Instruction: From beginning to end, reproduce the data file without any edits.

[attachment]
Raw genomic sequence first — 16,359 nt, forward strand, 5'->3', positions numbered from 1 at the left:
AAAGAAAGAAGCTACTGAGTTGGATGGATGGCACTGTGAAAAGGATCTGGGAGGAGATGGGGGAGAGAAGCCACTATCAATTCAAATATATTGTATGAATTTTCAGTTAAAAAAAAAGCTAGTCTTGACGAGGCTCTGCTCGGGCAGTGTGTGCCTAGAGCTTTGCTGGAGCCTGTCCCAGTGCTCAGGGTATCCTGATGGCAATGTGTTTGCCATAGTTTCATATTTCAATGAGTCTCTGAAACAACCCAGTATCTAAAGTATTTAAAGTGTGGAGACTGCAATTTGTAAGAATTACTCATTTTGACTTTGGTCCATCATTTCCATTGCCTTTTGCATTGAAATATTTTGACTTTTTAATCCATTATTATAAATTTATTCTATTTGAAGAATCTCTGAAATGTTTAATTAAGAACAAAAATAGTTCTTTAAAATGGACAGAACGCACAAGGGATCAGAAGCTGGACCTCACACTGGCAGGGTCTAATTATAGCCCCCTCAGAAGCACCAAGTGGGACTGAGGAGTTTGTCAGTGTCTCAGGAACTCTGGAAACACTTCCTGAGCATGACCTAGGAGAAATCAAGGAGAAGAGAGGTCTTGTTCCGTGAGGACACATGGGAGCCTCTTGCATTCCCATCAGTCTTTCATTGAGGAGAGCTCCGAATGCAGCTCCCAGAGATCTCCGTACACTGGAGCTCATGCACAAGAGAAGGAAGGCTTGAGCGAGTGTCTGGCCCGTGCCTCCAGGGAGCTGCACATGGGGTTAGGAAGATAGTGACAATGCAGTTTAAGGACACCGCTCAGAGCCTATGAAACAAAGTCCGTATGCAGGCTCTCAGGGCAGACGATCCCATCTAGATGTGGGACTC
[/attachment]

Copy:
Raw genomic sequence first — 16,359 nt, forward strand, 5'->3', positions numbered from 1 at the left:
AAAGAAAGAAGCTACTGAGTTGGATGGATGGCACTGTGAAAAGGATCTGGGAGGAGATGGGGGAGAGAAGCCACTATCAATTCAAATATATTGTATGAATTTTCAGTTAAAAAAAAAGCTAGTCTTGACGAGGCTCTGCTCGGGCAGTGTGTGCCTAGAGCTTTGCTGGAGCCTGTCCCAGTGCTCAGGGTATCCTGATGGCAATGTGTTTGCCATAGTTTCATATTTCAATGAGTCTCTGAAACAACCCAGTATCTAAAGTATTTAAAGTGTGGAGACTGCAATTTGTAAGAATTACTCATTTTGACTTTGGTCCATCATTTCCATTGCCTTTTGCATTGAAATATTTTGACTTTTTAATCCATTATTATAAATTTATTCTATTTGAAGAATCTCTGAAATGTTTAATTAAGAACAAAAATAGTTCTTTAAAATGGACAGAACGCACAAGGGATCAGAAGCTGGACCTCACACTGGCAGGGTCTAATTATAGCCCCCTCAGAAGCACCAAGTGGGACTGAGGAGTTTGTCAGTGTCTCAGGAACTCTGGAAACACTTCCTGAGCATGACCTAGGAGAAATCAAGGAGAAGAGAGGTCTTGTTCCGTGAGGACACATGGGAGCCTCTTGCATTCCCATCAGTCTTTCATTGAGGAGAGCTCCGAATGCAGCTCCCAGAGATCTCCGTACACTGGAGCTCATGCACAAGAGAAGGAAGGCTTGAGCGAGTGTCTGGCCCGTGCCTCCAGGGAGCTGCACATGGGGTTAGGAAGATAGTGACAATGCAGTTTAAGGACACCGCTCAGAGCCTATGAAACAAAGTCCGTATGCAGGCTCTCAGGGCAGACGATCCCATCTAGATGTGGGACTC